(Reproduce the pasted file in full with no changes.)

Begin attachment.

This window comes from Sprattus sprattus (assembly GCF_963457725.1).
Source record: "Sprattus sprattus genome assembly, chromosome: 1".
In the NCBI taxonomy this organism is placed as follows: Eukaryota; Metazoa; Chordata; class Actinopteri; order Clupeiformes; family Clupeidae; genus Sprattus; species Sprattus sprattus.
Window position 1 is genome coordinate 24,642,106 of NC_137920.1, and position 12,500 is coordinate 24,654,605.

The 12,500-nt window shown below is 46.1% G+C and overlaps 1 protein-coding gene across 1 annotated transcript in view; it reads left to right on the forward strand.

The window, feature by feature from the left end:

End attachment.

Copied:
This window comes from Sprattus sprattus (assembly GCF_963457725.1).
Source record: "Sprattus sprattus genome assembly, chromosome: 1".
In the NCBI taxonomy this organism is placed as follows: Eukaryota; Metazoa; Chordata; class Actinopteri; order Clupeiformes; family Clupeidae; genus Sprattus; species Sprattus sprattus.
Window position 1 is genome coordinate 24,642,106 of NC_137920.1, and position 12,500 is coordinate 24,654,605.

The 12,500-nt window shown below is 46.1% G+C and overlaps 1 protein-coding gene across 1 annotated transcript in view; it reads left to right on the forward strand.

The window, feature by feature from the left end: